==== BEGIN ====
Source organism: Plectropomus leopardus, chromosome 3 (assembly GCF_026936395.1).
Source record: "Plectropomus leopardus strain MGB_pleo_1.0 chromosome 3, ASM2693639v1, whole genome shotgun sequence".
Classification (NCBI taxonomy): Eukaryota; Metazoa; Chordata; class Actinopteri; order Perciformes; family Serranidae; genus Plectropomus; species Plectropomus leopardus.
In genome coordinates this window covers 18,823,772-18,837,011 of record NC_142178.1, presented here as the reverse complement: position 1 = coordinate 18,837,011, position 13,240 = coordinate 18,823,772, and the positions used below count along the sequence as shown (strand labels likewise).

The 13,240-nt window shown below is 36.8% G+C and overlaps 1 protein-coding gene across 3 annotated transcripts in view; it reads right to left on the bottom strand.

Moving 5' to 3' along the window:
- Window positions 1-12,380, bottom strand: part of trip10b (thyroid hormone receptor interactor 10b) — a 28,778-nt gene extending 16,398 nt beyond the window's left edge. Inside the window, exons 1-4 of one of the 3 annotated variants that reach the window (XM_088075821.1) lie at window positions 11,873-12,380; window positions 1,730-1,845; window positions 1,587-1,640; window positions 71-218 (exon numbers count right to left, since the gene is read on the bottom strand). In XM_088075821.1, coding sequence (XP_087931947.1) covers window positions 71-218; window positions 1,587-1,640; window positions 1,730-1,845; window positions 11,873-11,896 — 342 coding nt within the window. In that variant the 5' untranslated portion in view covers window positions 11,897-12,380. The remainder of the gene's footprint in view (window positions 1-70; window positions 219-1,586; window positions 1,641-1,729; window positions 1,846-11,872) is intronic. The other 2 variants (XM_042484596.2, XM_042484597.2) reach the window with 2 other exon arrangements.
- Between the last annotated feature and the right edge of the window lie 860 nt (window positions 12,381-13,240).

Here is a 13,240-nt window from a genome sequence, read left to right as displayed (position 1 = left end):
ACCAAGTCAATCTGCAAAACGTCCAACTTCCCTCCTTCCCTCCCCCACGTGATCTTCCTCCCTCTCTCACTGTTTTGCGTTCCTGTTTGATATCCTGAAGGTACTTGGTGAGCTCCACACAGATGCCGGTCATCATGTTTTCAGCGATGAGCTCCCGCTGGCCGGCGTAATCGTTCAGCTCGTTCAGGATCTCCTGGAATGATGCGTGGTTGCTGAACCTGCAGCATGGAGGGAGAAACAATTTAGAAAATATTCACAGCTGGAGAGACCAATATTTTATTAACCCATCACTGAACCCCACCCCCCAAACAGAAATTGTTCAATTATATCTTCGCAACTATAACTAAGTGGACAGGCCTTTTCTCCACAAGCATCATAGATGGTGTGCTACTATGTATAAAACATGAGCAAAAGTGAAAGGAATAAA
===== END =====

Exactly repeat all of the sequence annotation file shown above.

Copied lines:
Source organism: Plectropomus leopardus, chromosome 3 (assembly GCF_026936395.1).
Source record: "Plectropomus leopardus strain MGB_pleo_1.0 chromosome 3, ASM2693639v1, whole genome shotgun sequence".
Classification (NCBI taxonomy): Eukaryota; Metazoa; Chordata; class Actinopteri; order Perciformes; family Serranidae; genus Plectropomus; species Plectropomus leopardus.
In genome coordinates this window covers 18,823,772-18,837,011 of record NC_142178.1, presented here as the reverse complement: position 1 = coordinate 18,837,011, position 13,240 = coordinate 18,823,772, and the positions used below count along the sequence as shown (strand labels likewise).

The 13,240-nt window shown below is 36.8% G+C and overlaps 1 protein-coding gene across 3 annotated transcripts in view; it reads right to left on the bottom strand.

Moving 5' to 3' along the window:
- Window positions 1-12,380, bottom strand: part of trip10b (thyroid hormone receptor interactor 10b) — a 28,778-nt gene extending 16,398 nt beyond the window's left edge. Inside the window, exons 1-4 of one of the 3 annotated variants that reach the window (XM_088075821.1) lie at window positions 11,873-12,380; window positions 1,730-1,845; window positions 1,587-1,640; window positions 71-218 (exon numbers count right to left, since the gene is read on the bottom strand). In XM_088075821.1, coding sequence (XP_087931947.1) covers window positions 71-218; window positions 1,587-1,640; window positions 1,730-1,845; window positions 11,873-11,896 — 342 coding nt within the window. In that variant the 5' untranslated portion in view covers window positions 11,897-12,380. The remainder of the gene's footprint in view (window positions 1-70; window positions 219-1,586; window positions 1,641-1,729; window positions 1,846-11,872) is intronic. The other 2 variants (XM_042484596.2, XM_042484597.2) reach the window with 2 other exon arrangements.
- Between the last annotated feature and the right edge of the window lie 860 nt (window positions 12,381-13,240).

Here is a 13,240-nt window from a genome sequence, read left to right as displayed (position 1 = left end):
ACCAAGTCAATCTGCAAAACGTCCAACTTCCCTCCTTCCCTCCCCCACGTGATCTTCCTCCCTCTCTCACTGTTTTGCGTTCCTGTTTGATATCCTGAAGGTACTTGGTGAGCTCCACACAGATGCCGGTCATCATGTTTTCAGCGATGAGCTCCCGCTGGCCGGCGTAATCGTTCAGCTCGTTCAGGATCTCCTGGAATGATGCGTGGTTGCTGAACCTGCAGCATGGAGGGAGAAACAATTTAGAAAATATTCACAGCTGGAGAGACCAATATTTTATTAACCCATCACTGAACCCCACCCCCCAAACAGAAATTGTTCAATTATATCTTCGCAACTATAACTAAGTGGACAGGCCTTTTCTCCACAAGCATCATAGATGGTGTGCTACTATGTATAAAACATGAGCAAAAGTGAAAGGAATAAA